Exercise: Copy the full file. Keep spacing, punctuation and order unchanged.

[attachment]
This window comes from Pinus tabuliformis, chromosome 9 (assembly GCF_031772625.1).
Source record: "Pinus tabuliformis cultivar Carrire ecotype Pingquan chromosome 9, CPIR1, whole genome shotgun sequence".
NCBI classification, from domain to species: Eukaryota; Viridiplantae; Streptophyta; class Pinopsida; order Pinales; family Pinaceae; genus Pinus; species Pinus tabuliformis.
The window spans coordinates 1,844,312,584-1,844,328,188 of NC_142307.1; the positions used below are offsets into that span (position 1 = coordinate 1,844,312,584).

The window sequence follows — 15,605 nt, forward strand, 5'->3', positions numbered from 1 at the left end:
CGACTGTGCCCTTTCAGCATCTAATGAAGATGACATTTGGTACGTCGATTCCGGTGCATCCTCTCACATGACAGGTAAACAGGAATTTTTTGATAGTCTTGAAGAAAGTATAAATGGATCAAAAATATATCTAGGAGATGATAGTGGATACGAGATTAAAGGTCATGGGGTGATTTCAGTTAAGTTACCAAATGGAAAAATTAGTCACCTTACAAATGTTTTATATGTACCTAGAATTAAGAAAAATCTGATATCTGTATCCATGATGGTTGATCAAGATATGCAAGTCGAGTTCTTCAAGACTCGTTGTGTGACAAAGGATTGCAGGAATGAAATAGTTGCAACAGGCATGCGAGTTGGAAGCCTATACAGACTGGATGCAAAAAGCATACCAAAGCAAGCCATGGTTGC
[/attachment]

This window comes from Pinus tabuliformis, chromosome 9 (assembly GCF_031772625.1).
Source record: "Pinus tabuliformis cultivar Carrire ecotype Pingquan chromosome 9, CPIR1, whole genome shotgun sequence".
NCBI classification, from domain to species: Eukaryota; Viridiplantae; Streptophyta; class Pinopsida; order Pinales; family Pinaceae; genus Pinus; species Pinus tabuliformis.
The window spans coordinates 1,844,312,584-1,844,328,188 of NC_142307.1; the positions used below are offsets into that span (position 1 = coordinate 1,844,312,584).

The window sequence follows — 15,605 nt, forward strand, 5'->3', positions numbered from 1 at the left end:
CGACTGTGCCCTTTCAGCATCTAATGAAGATGACATTTGGTACGTCGATTCCGGTGCATCCTCTCACATGACAGGTAAACAGGAATTTTTTGATAGTCTTGAAGAAAGTATAAATGGATCAAAAATATATCTAGGAGATGATAGTGGATACGAGATTAAAGGTCATGGGGTGATTTCAGTTAAGTTACCAAATGGAAAAATTAGTCACCTTACAAATGTTTTATATGTACCTAGAATTAAGAAAAATCTGATATCTGTATCCATGATGGTTGATCAAGATATGCAAGTCGAGTTCTTCAAGACTCGTTGTGTGACAAAGGATTGCAGGAATGAAATAGTTGCAACAGGCATGCGAGTTGGAAGCCTATACAGACTGGATGCAAAAAGCATACCAAAGCAAGCCATGGTTGC